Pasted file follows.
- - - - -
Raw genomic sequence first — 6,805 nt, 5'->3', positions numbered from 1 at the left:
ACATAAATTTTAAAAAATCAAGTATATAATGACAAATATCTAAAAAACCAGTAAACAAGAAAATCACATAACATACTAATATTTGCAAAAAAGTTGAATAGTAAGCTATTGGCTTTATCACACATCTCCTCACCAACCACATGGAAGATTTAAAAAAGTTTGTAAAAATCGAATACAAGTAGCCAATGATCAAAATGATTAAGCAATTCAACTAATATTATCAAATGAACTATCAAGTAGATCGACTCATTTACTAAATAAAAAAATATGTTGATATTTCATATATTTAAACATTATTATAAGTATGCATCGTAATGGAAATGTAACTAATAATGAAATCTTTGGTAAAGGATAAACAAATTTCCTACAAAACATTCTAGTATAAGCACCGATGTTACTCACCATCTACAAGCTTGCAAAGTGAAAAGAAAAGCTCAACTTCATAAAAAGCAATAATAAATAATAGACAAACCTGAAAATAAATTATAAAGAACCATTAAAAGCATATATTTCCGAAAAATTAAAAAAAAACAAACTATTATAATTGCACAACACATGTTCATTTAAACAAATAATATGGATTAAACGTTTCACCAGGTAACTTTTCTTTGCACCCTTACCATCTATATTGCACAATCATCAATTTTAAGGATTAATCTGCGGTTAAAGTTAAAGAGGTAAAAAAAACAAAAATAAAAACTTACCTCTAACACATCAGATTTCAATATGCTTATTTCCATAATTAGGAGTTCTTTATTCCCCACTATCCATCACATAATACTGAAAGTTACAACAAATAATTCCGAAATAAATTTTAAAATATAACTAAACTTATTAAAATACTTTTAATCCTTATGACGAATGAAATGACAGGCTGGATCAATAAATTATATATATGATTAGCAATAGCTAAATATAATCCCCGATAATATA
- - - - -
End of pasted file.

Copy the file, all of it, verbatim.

Raw genomic sequence first — 6,805 nt, 5'->3', positions numbered from 1 at the left:
ACATAAATTTTAAAAAATCAAGTATATAATGACAAATATCTAAAAAACCAGTAAACAAGAAAATCACATAACATACTAATATTTGCAAAAAAGTTGAATAGTAAGCTATTGGCTTTATCACACATCTCCTCACCAACCACATGGAAGATTTAAAAAAGTTTGTAAAAATCGAATACAAGTAGCCAATGATCAAAATGATTAAGCAATTCAACTAATATTATCAAATGAACTATCAAGTAGATCGACTCATTTACTAAATAAAAAAATATGTTGATATTTCATATATTTAAACATTATTATAAGTATGCATCGTAATGGAAATGTAACTAATAATGAAATCTTTGGTAAAGGATAAACAAATTTCCTACAAAACATTCTAGTATAAGCACCGATGTTACTCACCATCTACAAGCTTGCAAAGTGAAAAGAAAAGCTCAACTTCATAAAAAGCAATAATAAATAATAGACAAACCTGAAAATAAATTATAAAGAACCATTAAAAGCATATATTTCCGAAAAATTAAAAAAAAACAAACTATTATAATTGCACAACACATGTTCATTTAAACAAATAATATGGATTAAACGTTTCACCAGGTAACTTTTCTTTGCACCCTTACCATCTATATTGCACAATCATCAATTTTAAGGATTAATCTGCGGTTAAAGTTAAAGAGGTAAAAAAAACAAAAATAAAAACTTACCTCTAACACATCAGATTTCAATATGCTTATTTCCATAATTAGGAGTTCTTTATTCCCCACTATCCATCACATAATACTGAAAGTTACAACAAATAATTCCGAAATAAATTTTAAAATATAACTAAACTTATTAAAATACTTTTAATCCTTATGACGAATGAAATGACAGGCTGGATCAATAAATTATATATATGATTAGCAATAGCTAAATATAATCCCCGATAATATA